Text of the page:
Book Review – The Good Neighbor

Author: A.J. Banner

Publisher: Lake Union Publishing

Release Date: September 1st, 2015

Pages: 206

Rating:

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Sarah McDonald lives a comfortable life as a successful children’s author and wife to a handsome dermatologist, Johnny. Living in a quiet suburban area of Washington state, there are few complaints Sarah has about her life. Until the night Sarah wakes up to realize her neighbors house is on fire, with their entire family, two parents and their four year old girl trapped inside.

Sarah and the rest of the neighbors rush to help the family escape their burning home while the fire department is en route. Knowing there is little time to save anyone inside, Sarah rushes into action. Sarah’s determination saves young Mia’s life. The last thing Sarah remembers is seeing debris falling from the sky just as she gets the preschooler to safety.

the good neighbor

Sarah wakes up in a hospital bed with her husband, Johnny. While only suffering a concussion and non life threatening injuries, Sarah’s life is changed when she learns that young Mia was the sole survivor of the fire, and that her own home was destroyed when the fire spread across the adjoining trees.

As Sarah tries to hold herself together in spite of her losses, she realizes just how much of her identity was tied up in her home. Her home work studio is gone ,and her neighbors are offering cryptic messages that only add to Sarah’s sense of loss.

How well does Sarah know her neighbors? Does she even know those she loves and trusts the most?

Banner’s short chapters and quick pacing make The Good Neighbor a fast paced, attention grabbing read. It’s easy to empathize with her loss, anyone would feel derailed by the loss of their home.

While Sarah is not a materialistic or vain person, losing her entire home challenges both her identity and her sense of security. As the details of how the fire started come to the surface, Sarah has to piece together who she can trust. Unlike the stories she writes, Sarah’s choices could have life altering affects.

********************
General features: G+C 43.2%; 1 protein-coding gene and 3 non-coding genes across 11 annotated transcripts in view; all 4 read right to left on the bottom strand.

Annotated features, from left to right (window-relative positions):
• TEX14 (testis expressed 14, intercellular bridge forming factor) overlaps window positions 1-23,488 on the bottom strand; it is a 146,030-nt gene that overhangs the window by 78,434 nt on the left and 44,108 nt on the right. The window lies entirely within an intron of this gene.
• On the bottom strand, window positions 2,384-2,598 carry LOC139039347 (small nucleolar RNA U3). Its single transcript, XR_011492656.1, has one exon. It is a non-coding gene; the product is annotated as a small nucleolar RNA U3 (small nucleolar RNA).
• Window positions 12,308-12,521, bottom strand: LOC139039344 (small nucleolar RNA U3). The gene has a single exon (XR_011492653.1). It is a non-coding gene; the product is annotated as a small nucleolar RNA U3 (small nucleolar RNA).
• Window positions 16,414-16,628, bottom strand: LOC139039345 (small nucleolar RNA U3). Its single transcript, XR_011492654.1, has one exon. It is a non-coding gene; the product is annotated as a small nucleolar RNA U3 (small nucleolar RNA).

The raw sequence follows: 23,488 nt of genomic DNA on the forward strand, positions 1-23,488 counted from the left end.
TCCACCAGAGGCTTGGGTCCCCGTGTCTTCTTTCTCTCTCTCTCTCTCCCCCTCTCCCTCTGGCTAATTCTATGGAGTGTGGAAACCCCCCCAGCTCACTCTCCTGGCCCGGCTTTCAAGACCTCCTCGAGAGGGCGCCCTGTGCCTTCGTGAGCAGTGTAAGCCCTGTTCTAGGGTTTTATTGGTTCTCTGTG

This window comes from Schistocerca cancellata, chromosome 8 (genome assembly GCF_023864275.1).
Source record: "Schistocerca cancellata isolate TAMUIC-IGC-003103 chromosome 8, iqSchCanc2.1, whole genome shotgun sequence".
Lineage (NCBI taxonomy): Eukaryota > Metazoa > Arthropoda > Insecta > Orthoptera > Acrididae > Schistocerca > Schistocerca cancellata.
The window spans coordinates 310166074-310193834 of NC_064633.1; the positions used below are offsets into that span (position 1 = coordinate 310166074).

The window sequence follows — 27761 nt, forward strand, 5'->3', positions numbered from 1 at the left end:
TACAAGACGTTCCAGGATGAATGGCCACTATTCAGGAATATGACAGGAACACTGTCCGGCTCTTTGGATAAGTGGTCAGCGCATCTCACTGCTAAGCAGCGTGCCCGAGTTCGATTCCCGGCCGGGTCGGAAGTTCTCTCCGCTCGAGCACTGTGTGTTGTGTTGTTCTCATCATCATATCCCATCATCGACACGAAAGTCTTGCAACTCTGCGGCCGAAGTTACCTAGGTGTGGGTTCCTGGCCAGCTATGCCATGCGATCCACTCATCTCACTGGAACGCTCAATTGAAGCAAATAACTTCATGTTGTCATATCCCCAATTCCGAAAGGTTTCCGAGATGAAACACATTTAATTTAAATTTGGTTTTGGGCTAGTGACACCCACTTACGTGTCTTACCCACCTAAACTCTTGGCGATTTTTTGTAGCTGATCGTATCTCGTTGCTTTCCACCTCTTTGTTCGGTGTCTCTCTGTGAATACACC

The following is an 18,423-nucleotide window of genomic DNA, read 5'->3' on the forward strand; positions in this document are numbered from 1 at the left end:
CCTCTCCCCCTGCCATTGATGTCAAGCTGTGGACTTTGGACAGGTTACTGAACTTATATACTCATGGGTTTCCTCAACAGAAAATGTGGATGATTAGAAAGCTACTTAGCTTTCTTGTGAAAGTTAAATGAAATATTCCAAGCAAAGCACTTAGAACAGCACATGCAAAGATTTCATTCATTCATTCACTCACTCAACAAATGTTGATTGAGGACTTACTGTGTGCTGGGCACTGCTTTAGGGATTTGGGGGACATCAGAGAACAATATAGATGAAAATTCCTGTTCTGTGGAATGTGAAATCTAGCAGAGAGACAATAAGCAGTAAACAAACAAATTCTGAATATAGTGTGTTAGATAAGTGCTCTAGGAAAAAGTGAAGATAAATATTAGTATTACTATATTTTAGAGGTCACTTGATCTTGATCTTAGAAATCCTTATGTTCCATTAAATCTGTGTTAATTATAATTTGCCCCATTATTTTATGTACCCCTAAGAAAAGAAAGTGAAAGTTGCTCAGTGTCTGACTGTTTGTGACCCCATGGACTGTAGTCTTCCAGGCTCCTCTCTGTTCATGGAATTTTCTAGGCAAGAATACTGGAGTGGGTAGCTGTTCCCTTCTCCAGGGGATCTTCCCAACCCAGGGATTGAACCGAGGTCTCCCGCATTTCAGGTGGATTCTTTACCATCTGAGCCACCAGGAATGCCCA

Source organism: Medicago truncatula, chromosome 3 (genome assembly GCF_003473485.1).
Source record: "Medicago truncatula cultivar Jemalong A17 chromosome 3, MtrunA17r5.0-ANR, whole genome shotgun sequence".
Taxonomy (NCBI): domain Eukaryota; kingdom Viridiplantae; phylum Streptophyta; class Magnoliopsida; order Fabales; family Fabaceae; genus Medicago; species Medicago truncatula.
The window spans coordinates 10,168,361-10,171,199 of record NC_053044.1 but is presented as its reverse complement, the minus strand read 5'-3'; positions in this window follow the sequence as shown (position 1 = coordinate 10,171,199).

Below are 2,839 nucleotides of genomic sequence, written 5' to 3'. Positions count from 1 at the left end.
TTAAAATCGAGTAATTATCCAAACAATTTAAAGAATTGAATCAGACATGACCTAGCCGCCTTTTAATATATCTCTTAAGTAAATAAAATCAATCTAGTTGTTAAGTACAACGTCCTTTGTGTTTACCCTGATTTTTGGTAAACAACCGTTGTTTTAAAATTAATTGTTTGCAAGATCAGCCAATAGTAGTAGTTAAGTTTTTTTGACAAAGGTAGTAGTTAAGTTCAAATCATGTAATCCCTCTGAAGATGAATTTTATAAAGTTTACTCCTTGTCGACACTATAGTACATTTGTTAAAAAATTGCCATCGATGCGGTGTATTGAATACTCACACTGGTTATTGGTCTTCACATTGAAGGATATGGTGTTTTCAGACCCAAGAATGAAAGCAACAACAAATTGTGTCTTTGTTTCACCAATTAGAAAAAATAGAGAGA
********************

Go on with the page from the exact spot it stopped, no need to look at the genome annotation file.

The Good Neighbor keeps a steady pace with an unnerving sense of doubt seeded in Sarah from the beginning. Where the novel falters is in it’s character depth. While we get a fair amount of character development in both Sarah and some other key characters, it can be challenging to empathize with them at times. Sarah’s decisions and thought process do work well in building her growing unease and sense of uncertainty, there are times when her actions are frustrating and seem to contradict the intelligent, capable woman we know she is.

A strong debut from Banner, this psychological thriller warns readers that while the physical aspects of a home are insignificant, the loss of a home can expose truths that have the potential to shatter a person’s entire identity.

A.J. Banner’s second novel, The Twilight Wife, was released in December, 2016 under Touchstone (Simon & Schuster).

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Top Ten Tuesday

Top Ten Tuesday: 10 Books on My Spring TBR

Here we are, another Tuesday, another top ten list. The Top Ten Tuesday meme was started over at The Broke and the Bookish blog. If you haven’t participated before or aren’t familiar with the meme, it’s a weekly themed top list related to, you guessed it, all things books. It’s a fun way to really go through your shelves and TBR piles. This week, it’s all about the Spring TBR list. As I mentioned in a recent post, I’m not always a fan of TBR lists, but when it comes to listing the books I’d like to read in a season, it feels less daunting. Here’s what I’d like to get through as the snow starts to melt.

Top 10 March 16

10. To Kill a Mockingbird by Harper Lee

In my post on reading inspirations, I mentioned that I was inspired to reread this classic novel in the wake of Harper Lee’s death. While it isn’t a book I immediately fell in love with as a high school student (eons ago!), I’m excited to read this as an adult and see how Lee’s ideas resonate with me today. I haven’t read a Pulitzer Prize winning novel in a  good while so this will be a nice reintroduction to that level of literary accomplishment.

9. Go Set the Watchman by Harper Lee

This book got so much attention when it was released in July 2015. The long awaited followup to To Kill a Mockingbird, I can’t tell you how many people I knew who were practically foaming at the mouth to devour this book. While I know there’ s a fair bit of controversy about how good of a book this is (what highly hyped book doesn’t have controversy?), for the most part I’ve heard good things. Either way, I’ll be interested to see where Lee takes things in this follow up novel.

8. Cress by Marissa Meyer